The film opens with a daytime aerial shot over Moscow superimposed with opening credits for one minute and thirty-two seconds; then we get another thirty seconds of opening credits over Moscow at night. That equals two pages of stage direction. I realize that opening credits are necessary, but why did the director move from a daytime to a nighttime aerial over Moscow?
Perhaps the director, Vladimir Menshov, wanted his foreign audiences to realize that they were viewing Moscow, a perception that was best realized if the aerial shot were filmed during daylight, other viewers familiar with the Moscow nightline would immediately comprehend where the story begins. When I noticed this, I anticipated a script that was written to entertain both Russian and foreign audiences.
The only difficulty I experienced was interpreting Russian dialogue and symbolism indicative of the Soviet Union in 1958; there were certain scenes that were clearly “over my head. ” For example, in an early scene, Lyudmilla questions Katerina about a poet and his poem and shortly thereafter we watch a man condemned for placing his arm around a woman’s shoulder by a small group of people wearing red armbands. Was this the director’s intention for showing the audience what Moscow was like in 1958?
Shots of an avant-garde poet in the square standing next to a statue of a political figure (presumption) and reading poetry, forbidden displays of public affection-as innocent as placing an arm around the opposite sex–the shots worked with me, especially when Lyudmilla questioned the poem, but I was suspicious when the girls were unmindful of the “kissing police. ” I enjoyed the film, nonetheless, because of the character development by the screenwriter, Valentin Chernykh, who created believable characters with all the pain and struggle of Russian life.
I made a dumb mistake and rented a dubbed version of the film, but my overall impression was good and the first act of the woman’s dormitory was a recognizable plot that I anticipated would hit with some funny and awkward scenes. The idea that three young factory workers living together in a dormitory in search of a successful man-and two of them getting the chance of posing as university students living at home with a fabricated professor father when Katerina minds her Aunts apartment in the prestigious section of Moscow-was an energetic theme. Each girl has their own individualities that make them successful characters in the film.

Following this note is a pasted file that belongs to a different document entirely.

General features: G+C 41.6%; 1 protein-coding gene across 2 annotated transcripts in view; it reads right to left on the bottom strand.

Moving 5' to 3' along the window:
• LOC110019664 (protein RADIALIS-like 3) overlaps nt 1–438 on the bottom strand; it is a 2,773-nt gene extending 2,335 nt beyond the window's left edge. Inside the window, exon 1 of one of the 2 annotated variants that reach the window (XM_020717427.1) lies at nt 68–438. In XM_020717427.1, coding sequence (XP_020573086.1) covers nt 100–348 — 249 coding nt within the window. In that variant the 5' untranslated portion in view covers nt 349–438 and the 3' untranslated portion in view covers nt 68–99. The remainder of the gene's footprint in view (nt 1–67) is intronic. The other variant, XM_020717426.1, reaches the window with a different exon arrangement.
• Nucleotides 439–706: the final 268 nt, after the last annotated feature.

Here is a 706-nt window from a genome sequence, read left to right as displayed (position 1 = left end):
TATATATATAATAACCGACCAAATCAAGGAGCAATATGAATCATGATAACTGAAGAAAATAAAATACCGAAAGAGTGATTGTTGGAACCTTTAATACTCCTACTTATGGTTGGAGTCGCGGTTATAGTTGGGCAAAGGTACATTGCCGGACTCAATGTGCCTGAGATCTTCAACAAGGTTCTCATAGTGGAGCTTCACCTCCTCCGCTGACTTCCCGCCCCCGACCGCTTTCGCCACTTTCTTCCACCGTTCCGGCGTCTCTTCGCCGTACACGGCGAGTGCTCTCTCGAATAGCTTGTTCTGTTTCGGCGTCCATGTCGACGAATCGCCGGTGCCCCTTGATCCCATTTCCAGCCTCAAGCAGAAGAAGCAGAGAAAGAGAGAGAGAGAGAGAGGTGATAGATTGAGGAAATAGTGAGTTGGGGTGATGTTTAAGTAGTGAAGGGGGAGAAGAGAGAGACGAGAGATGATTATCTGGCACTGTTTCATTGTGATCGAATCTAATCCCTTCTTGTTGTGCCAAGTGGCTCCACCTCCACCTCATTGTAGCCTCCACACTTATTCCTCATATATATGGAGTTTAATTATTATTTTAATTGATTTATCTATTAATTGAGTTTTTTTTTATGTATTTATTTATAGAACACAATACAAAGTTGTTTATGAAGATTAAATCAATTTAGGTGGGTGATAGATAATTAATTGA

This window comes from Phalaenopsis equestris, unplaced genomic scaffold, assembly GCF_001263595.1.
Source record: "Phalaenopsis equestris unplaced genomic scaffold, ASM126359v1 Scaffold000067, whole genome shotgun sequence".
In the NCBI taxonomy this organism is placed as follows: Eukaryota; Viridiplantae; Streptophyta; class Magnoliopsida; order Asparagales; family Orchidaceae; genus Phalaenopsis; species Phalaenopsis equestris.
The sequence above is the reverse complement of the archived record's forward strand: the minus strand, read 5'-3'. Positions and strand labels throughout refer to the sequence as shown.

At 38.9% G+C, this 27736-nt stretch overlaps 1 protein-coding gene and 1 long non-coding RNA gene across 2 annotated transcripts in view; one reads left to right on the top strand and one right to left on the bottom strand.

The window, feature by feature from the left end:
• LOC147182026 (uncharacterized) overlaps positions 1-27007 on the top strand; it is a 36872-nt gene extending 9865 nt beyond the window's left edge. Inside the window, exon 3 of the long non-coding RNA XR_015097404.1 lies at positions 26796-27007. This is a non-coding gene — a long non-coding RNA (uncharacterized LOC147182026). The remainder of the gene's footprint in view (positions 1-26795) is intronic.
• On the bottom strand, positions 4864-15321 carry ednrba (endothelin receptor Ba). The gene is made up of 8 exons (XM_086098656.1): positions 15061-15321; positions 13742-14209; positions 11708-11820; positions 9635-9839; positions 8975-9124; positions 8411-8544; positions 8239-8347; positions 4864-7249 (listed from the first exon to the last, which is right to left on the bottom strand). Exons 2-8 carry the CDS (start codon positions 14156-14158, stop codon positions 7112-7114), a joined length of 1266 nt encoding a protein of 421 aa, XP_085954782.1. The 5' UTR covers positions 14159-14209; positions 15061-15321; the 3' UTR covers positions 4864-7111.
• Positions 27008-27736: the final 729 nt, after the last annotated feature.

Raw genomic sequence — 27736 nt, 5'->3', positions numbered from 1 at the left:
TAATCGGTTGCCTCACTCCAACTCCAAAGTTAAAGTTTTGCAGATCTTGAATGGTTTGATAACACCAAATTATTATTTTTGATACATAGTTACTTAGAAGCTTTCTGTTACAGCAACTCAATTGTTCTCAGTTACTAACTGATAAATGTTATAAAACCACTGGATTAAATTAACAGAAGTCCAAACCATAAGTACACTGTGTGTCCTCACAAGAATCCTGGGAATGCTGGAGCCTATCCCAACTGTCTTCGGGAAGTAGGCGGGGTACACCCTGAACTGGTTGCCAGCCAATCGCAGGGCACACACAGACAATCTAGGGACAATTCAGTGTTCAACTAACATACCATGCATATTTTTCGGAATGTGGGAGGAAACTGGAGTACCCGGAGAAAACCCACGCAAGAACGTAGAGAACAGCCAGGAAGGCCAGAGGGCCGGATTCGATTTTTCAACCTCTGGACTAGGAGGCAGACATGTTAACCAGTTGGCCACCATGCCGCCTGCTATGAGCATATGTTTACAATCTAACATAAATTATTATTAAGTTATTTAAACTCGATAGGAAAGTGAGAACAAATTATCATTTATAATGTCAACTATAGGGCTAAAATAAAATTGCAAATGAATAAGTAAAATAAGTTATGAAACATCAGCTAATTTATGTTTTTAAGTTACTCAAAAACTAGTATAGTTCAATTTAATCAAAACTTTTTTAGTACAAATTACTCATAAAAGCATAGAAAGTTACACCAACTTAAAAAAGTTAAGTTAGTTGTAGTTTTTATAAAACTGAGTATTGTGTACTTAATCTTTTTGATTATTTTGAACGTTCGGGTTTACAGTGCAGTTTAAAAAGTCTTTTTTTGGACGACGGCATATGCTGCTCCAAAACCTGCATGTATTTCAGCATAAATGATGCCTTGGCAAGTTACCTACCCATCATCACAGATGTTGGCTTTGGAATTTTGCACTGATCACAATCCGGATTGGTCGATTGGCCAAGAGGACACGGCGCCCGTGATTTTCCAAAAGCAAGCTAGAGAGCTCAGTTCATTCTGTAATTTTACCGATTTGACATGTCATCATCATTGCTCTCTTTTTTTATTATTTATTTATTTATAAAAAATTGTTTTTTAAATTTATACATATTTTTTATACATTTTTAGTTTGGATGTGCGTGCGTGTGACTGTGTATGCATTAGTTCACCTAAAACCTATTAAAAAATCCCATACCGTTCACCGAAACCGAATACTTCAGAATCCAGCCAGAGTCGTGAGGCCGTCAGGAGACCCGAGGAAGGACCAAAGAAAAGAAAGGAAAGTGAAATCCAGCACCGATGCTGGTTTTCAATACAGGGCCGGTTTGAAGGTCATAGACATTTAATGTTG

They are the type of characters that we see in American films. Lyudmilla, conniving and ambitious and usually ends up least happy; Antonina, timid and has less prominence in the film but endures, and, Katerina, the leading character, independent and motivated. I enjoy multiple character single action films. I tend to cling on to one character throughout the film, or at least until my character does something disapproving. My hook was Katerina, but I later switched to Gosha because he was an honest and intelligent character that maintained a curious personality throughout the film.
I liked Katerina in the beginning of the film because of her honesty and intelligence, but grew to dislike her for not informing the camera man that she was pregnant with his child, for not informing her daughter of the that same fact, for being a mistress, and for her coldness and dishonesty to Gosha in their relationship. I think the success of this film is attributable to the time of its release. An article concerning the modern problems of Russian cinema in what it terms: “the transition period,” discusses the decline in Russian cinema since the period of perestroika-glasnost, the years 1986-1991.
[T]he late 1980s, the average Russian went to see films fourteen times a year, the world’s highest movie going figure. [… ] The average Russian went to see a film less than once a year in 1996. [… ] State funding shrank for cinema, as did family budgets. [… ] if Russians went to a movie theater, it was for a foreign, probably an American film. [… ] The film critic Daniel Dondurei summed up the general inclinations of the Russian viewer this way: ‘Russian films shot before Chernenko [i. e. , before 1984] always win over films from late Gorbachev times.
All the old Soviet films compete remarkably with the freshest American crop. But new Russian cinema loses to both. ‘ (Menashe). I think that Russian cinema is in revival due to independent production companies. Independent films are expanding steadfastly onto television, and both single and multi-screen theaters throughout the world. I think if this film had been produced in 2002 it would be considered an independent film not because of its budget (I believe it was made for 300k) but due to its human aspect quality and lack of special effects.
I thought the film was successful in conflict and realism, too, but I thought the editing could have been better. Several scenes did not fit, for example, one scene when Gosha and his friend fought a group of teenage boys antagonizing Alexandra’s boyfriend. By that point in the film, the audience already knows Gosha’s fatherly trait. I thought Gosha became a strong character in the film, but a too late. Menshov should have introduced Gosha early in the film, but nonchalantly and briefly; let the audience anticipate his reappearance. Another thought I had was that the narrative was not strong.
The characters conflicts continue to play out in a collage with no real resolution at the end. The audience does not walk away with the feeling that the girls have found success or wisdom in companionship other than the failed relationship of Lyudmilla and her continued quest for a prosperous man and Katerina’s remark that she has been searching for a man like Gosha for a long time.
Works Cited Menashe, Louis. Moscow Believes In Tears (the challenges of post-Soviet Russian cinema). ;http://galenet. galegroup. com/servlet/SRC/hits;$sessionid$BQFHIBYAAE2YHJOBNJRAAAA? ;.